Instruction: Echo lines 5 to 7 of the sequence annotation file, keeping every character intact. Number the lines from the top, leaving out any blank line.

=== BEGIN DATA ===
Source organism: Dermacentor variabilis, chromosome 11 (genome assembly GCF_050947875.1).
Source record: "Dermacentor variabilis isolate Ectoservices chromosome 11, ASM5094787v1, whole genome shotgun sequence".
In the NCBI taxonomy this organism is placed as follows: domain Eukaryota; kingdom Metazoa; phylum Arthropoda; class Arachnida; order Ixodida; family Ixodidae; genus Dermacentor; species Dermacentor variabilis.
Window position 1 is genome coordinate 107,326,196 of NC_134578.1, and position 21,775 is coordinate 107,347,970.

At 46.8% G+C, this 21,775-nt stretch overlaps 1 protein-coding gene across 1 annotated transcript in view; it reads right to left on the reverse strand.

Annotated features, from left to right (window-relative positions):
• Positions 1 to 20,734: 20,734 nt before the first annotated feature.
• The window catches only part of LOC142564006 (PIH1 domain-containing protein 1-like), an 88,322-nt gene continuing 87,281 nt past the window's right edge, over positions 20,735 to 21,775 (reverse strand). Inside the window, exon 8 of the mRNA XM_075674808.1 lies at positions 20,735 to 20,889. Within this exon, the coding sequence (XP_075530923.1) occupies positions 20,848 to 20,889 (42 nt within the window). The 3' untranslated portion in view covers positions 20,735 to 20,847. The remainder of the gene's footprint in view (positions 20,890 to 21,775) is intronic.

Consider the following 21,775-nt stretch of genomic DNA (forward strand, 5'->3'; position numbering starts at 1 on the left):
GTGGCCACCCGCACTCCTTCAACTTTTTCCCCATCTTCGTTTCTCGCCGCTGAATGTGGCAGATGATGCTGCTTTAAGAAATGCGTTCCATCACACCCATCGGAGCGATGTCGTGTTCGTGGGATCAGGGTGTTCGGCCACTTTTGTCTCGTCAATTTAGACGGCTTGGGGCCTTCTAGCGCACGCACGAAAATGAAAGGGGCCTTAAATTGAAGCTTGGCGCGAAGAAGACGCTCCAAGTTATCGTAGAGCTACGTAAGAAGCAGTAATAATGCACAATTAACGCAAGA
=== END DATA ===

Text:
At 46.8% G+C, this 21,775-nt stretch overlaps 1 protein-coding gene across 1 annotated transcript in view; it reads right to left on the reverse strand.

Annotated features, from left to right (window-relative positions):
• Positions 1 to 20,734: 20,734 nt before the first annotated feature.